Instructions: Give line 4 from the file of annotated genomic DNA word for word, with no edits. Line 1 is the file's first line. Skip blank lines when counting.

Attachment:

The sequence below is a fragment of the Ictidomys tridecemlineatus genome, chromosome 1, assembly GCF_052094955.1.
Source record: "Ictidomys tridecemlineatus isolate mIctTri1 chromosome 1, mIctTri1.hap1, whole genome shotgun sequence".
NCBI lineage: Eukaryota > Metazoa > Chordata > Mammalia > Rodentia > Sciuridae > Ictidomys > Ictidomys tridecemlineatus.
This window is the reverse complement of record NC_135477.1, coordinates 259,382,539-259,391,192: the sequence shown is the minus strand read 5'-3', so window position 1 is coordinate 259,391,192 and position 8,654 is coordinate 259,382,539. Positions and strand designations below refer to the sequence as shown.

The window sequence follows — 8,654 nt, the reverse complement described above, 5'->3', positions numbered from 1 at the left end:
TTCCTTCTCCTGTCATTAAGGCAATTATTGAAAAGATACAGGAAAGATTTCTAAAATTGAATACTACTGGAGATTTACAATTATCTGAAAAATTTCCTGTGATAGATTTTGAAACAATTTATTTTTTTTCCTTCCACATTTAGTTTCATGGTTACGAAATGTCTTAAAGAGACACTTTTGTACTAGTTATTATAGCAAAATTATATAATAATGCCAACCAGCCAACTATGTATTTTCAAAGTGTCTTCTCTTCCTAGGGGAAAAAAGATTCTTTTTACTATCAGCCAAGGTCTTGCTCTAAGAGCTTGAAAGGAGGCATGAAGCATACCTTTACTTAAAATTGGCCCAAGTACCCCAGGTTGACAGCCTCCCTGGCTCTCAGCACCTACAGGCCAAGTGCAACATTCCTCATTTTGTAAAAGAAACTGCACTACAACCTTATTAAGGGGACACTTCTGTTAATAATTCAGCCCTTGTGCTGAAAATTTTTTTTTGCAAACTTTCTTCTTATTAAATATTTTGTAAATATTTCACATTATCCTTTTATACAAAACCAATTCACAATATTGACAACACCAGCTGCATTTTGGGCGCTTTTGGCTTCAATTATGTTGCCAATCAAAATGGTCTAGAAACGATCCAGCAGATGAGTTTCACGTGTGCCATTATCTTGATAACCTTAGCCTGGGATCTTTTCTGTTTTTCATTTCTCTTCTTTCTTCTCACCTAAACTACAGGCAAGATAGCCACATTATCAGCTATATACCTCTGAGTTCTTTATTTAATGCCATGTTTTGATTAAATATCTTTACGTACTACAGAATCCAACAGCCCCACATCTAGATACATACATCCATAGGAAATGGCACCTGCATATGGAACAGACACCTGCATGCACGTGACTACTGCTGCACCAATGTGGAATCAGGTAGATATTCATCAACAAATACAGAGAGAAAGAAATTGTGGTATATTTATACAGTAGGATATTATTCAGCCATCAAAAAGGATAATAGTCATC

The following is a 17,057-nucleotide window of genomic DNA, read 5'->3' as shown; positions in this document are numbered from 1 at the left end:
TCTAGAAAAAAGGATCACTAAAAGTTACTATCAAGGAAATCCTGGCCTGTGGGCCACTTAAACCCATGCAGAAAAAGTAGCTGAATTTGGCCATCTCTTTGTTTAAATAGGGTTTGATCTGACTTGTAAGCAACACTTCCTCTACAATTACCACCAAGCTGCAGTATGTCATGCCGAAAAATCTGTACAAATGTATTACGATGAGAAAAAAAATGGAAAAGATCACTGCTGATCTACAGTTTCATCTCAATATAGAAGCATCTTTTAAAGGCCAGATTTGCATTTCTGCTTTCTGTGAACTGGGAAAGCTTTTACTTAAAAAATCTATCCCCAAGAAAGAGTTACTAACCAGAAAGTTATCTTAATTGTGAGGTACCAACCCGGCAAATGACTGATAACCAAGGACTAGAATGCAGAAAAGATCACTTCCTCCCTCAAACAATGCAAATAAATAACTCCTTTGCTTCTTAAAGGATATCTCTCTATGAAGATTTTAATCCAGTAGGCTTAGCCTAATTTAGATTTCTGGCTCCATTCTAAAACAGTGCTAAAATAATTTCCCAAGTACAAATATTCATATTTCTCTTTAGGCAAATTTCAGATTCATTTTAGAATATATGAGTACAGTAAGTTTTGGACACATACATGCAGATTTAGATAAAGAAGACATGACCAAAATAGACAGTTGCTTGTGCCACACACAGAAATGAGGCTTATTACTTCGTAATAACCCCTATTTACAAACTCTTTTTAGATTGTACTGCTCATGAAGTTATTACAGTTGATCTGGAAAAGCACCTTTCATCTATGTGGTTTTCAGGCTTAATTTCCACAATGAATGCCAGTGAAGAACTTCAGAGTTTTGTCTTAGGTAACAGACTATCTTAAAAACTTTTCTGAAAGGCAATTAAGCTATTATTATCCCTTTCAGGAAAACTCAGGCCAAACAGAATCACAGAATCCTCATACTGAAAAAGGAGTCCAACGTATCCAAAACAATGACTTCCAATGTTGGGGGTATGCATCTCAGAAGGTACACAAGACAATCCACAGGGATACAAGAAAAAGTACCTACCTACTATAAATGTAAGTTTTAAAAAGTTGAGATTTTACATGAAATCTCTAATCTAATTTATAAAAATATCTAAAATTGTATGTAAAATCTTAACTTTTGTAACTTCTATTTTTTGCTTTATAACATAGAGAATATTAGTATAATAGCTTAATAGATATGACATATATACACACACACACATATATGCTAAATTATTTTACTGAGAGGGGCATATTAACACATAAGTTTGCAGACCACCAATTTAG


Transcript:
This window is the reverse complement of record NC_135477.1, coordinates 259,382,539-259,391,192: the sequence shown is the minus strand read 5'-3', so window position 1 is coordinate 259,391,192 and position 8,654 is coordinate 259,382,539. Positions and strand designations below refer to the sequence as shown.